Tell me, do you know who William Tell is?

Today, I am typing a post about William Tell, and just how legendary he was/is.

I don’t know the exact date of this story but I am going with 12 to 1400’s or around that time. (I really wish I knew the exact date, but I think this story is more important than the date itself.)  This is one of my favorite stories and so this is it in my own words.

William Tell lived in Austria, a neighboring country next to Sweden, he was a very good hunter and excellent marksman with a bow, he also, I assume, had a family because he had his son with him in the story. The Austrian Hapsburgs,* which was in power at the time, was becoming very powerful (added note: the Hapsburgs were two separate parts and those were the Spanish Hapsburgs and the Austrian Hapsburgs, why they split I don’t know.) One of the Hapsburgs, Albert I made a claim saying the Forest Cantons were his, and to make sure they stayed his and that the people knew it, he sent a squad of soldiers and a governor to enforce it.

The governor’s name was Gessler (strange name…), a tyrant, who took a hat, put it on a pole, and told the people to worship and bow down to the hat. William thought this was absurd! He wasn’t going to bow down to a hat, much less a tyrant governor, so William didn’t and Gessler noticed. So, he tried to make Tell bow to him, but Tell stood firm. So Gessler challenged him to try and shoot an apple. Yeah, no big deal…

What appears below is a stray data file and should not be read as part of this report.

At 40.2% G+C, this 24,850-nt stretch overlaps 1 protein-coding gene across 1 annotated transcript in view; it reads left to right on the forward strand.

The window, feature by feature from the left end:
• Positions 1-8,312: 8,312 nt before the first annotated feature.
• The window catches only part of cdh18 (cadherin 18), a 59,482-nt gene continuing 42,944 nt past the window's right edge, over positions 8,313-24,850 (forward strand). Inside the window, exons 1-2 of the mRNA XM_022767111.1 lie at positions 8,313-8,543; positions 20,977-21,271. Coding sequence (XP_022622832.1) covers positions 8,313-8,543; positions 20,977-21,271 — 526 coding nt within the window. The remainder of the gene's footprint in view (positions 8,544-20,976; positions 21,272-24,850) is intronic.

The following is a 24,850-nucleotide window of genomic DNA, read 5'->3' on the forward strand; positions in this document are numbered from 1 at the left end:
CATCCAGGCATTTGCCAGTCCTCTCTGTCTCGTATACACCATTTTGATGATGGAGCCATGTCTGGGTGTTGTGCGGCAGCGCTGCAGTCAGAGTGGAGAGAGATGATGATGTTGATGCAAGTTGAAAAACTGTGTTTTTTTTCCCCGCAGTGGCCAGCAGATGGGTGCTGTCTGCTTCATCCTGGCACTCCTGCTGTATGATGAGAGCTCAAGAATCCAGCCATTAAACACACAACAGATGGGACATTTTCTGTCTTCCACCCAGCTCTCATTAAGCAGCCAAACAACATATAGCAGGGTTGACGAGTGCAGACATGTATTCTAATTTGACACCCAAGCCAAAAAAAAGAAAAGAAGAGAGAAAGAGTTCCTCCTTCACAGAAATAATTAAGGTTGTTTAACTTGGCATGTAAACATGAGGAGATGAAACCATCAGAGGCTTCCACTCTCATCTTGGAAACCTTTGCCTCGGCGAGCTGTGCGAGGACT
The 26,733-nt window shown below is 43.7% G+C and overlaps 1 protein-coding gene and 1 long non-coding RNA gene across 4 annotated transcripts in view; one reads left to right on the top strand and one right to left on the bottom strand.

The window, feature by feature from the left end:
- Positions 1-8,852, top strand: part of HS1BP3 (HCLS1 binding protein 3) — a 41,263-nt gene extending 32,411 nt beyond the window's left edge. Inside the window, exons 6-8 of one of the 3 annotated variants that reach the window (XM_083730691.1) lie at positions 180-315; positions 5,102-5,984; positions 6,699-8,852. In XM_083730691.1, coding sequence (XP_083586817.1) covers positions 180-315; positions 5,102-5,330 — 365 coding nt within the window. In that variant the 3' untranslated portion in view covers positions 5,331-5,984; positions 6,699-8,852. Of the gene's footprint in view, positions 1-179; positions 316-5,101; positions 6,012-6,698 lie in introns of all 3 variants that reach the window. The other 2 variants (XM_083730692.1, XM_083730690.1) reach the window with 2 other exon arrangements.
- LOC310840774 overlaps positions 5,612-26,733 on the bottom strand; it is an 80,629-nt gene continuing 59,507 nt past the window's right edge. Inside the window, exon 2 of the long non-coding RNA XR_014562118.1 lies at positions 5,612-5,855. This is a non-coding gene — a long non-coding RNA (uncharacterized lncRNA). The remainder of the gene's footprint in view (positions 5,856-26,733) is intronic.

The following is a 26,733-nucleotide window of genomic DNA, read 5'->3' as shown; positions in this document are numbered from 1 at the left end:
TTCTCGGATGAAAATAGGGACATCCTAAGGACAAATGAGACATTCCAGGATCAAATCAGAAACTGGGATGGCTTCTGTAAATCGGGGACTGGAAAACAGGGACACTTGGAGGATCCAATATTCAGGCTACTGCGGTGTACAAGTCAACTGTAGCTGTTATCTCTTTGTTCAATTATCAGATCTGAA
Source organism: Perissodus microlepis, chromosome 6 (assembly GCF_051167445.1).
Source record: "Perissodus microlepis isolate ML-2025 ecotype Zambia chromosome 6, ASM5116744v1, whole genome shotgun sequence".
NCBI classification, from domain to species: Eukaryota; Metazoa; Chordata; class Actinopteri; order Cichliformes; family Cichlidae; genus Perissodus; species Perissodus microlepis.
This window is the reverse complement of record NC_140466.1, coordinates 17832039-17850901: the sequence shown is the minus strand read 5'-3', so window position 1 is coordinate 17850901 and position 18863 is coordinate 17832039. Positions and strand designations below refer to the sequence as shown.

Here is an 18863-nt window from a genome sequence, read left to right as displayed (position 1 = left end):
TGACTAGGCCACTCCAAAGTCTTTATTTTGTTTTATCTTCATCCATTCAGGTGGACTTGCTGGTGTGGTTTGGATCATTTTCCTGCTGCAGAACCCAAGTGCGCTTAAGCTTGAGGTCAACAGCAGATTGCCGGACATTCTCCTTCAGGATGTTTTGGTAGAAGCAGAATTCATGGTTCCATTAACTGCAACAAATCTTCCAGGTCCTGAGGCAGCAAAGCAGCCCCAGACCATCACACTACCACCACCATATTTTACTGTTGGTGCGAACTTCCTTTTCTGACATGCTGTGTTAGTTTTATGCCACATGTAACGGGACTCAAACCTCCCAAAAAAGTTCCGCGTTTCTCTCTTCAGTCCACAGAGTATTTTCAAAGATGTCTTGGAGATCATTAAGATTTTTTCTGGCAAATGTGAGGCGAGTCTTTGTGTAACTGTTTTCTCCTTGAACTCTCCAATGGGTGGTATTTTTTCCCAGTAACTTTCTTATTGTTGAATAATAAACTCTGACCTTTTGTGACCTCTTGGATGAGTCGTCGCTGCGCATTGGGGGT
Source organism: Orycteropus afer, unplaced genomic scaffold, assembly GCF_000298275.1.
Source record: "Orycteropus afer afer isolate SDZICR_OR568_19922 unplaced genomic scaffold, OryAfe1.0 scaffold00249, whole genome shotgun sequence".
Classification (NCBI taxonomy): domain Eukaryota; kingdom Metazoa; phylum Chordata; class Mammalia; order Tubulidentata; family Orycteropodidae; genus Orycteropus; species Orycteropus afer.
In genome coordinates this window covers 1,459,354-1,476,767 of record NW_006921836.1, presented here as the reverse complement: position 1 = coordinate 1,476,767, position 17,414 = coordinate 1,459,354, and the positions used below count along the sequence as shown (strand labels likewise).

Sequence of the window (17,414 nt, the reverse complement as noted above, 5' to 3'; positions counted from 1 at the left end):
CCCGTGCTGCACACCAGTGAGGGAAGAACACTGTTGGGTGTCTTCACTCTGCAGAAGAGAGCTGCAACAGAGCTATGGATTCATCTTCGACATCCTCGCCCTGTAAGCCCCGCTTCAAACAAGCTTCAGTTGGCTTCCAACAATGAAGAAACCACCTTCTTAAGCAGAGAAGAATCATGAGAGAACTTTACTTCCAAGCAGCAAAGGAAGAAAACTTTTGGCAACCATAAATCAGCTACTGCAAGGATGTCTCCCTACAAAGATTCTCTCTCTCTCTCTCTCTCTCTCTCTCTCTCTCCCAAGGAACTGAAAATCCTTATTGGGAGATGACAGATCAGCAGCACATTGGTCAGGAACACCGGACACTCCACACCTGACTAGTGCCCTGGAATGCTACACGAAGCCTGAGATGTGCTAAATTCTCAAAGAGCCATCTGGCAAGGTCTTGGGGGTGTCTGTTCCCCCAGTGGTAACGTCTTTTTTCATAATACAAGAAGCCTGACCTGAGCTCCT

Tell began begging Gessler to not let him have to do this shot fearing he may harm his son or worse. Gessler’s mind was made, either Tell would shoot the apple or he would kill his son. That is a really tight spot, but Tell had no other choice, so he carefully took his arrow, set it on the string, carefully pulled back and let go…

The arrow, flew straight and struck the apple deep, barely touching his son. Everyone who had gathered to watch were all very impressed, everyone that is, except Gessler. The only thing Gessler was curious of was why William had another arrow with him, so Gessler asked.  Tell’s reply was not what he expected: “It was for your heart if any harm had come upon my son.” Gessler was very mad about this and without so much as an embrace with his son, Tell was ordered to be taken away by Gessler and to take him to his castle by boat. Unsuspectingly, a storm came up and Tell helped the crew guide the boat to safety, but as soon as he could get on land he grabbed a weapon and took off for his village. When he got back, he got his chance of revenge, and he killed Gessler with his second arrow.

Then, later through out the rest of the Swiss trying to win their independence, William Tell was a helping character in the Swiss Confederation.

Thank you for looking at this post and I hope you liked it!


Did you hear the joke about the skunk?

It really stank.


Quinn Palmer

RPC Student










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